Posted by: Patricia Salkin | February 12, 2020

PA Appeals Court Upholds Board’s Application of Ordinance in Finding the Baseline for Determining the Number of Transferable Development Rights Necessary for Development

This post was authored by Matthew Loeser,Esq.

Geerling Florist, Inc. owned a 46.25 acre property, formerly used as a nursery with mulching operation in the RA-Residential Agricultural Zoning District, which it sought to subdivide into forty-nine single-family dwelling units. Under the Warrington Township Zoning Ordinance, Geerling could build only fourteen single-family detached houses by right. In order to increase the number of permitted lots for the subdivision, Geerling intended to convey transferable development rights (“TDRs”) to the Township. In an effort to minimize the number of TDRs it would be required to surrender in addition to the nineteen already conveyed to the Township, Geerling argued that the baseline should be the number of dwelling units it could have had under the Ordinance’s cluster development use provision. The trial court found Section 370-411.G of the relevant Ordinance was ambiguous because it failed to specify how to calculate a baseline for determining the number of TDRs to be conveyed. As a result, the trial court looked to Section 603.1 of the Pennsylvania Municipalities Planning Code (“MPC”), and “interpreted” the Ordinance in favor of Geerling by using the cluster development number of dwelling units as the baseline for determining the number of TDRs necessary for the forty-nine lot development.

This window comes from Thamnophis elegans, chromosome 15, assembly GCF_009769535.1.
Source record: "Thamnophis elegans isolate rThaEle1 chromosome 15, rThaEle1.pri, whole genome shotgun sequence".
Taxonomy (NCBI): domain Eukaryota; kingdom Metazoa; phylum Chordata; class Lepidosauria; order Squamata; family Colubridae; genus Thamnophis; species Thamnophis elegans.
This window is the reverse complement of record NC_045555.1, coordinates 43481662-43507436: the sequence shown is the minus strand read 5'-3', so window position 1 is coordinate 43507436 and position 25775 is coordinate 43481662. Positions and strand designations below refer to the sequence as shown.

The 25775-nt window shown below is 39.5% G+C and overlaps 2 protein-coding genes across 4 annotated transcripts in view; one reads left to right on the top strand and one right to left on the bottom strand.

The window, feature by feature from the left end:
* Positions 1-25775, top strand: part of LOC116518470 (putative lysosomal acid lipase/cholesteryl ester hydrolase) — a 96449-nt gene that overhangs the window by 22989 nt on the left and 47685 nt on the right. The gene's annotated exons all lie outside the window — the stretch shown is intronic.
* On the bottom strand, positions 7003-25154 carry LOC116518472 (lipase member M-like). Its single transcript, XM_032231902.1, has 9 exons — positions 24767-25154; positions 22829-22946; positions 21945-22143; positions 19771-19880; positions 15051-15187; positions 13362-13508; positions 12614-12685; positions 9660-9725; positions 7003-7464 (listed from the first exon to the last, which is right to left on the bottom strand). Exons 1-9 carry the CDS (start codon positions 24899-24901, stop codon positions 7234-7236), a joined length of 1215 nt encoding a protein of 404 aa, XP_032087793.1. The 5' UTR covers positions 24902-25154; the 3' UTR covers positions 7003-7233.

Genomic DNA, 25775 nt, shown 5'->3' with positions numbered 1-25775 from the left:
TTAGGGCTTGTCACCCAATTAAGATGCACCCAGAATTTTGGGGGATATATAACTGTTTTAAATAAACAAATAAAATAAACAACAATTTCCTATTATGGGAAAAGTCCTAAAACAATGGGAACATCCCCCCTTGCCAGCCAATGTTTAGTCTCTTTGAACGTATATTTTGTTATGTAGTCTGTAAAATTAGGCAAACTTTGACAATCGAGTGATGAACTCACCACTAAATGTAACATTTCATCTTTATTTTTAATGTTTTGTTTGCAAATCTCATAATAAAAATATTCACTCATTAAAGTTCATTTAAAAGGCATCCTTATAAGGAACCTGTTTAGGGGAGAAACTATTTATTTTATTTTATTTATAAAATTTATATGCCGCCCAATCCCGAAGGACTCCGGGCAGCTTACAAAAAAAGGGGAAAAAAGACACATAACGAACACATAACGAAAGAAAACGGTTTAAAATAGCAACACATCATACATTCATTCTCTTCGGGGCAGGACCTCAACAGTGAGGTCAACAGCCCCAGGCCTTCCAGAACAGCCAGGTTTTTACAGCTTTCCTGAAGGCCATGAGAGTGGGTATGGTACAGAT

On appeal, the Board contended that this was not an “ambiguity”, but an omission, and that this omission should be filled by utilizing the rules of statutory construction and by the Board’s authority to impose reasonable conditions on conditional uses. The Board further claimed that the conditions attached to the Board Cluster Decision (preservation of 83% of the property as open space and preservation of a majority of prime agricultural soils) were reasonable as they were taken directly from Sections 370-403.B and 370-405.2.B(2) of the Ordinance and because it was not the intention of the cluster development provision of the Ordinance “to be used to greatly reduce the proportion of remaining open space by using it as a springboard to create a more intense TDR development.”

The court determined that the language of the Ordinance was not ambiguous with respect to determining a baseline, but was completely silent on the subject. As such, the application of Section 603.1 was inappropriate. Pursuant to the Ordinance as it was during the relevant time period, cluster development functioned to preserve open space and prime agricultural soils for future agricultural use – in addition to the preservation of 83% open space and other requirements specified in Section 370-405.2.B. Thus, applying deference to the Board, as the entity which adjudicates conditional uses, the court held that the Board did not err in its application of the Ordinance. Accordingly, the trial court’s holding to the contrary was reversed.

Geerling Florist, Inc. v. Board of Supervisors of Warrington Township, 2020 WL 697509 (PA App. 2/12/2020)


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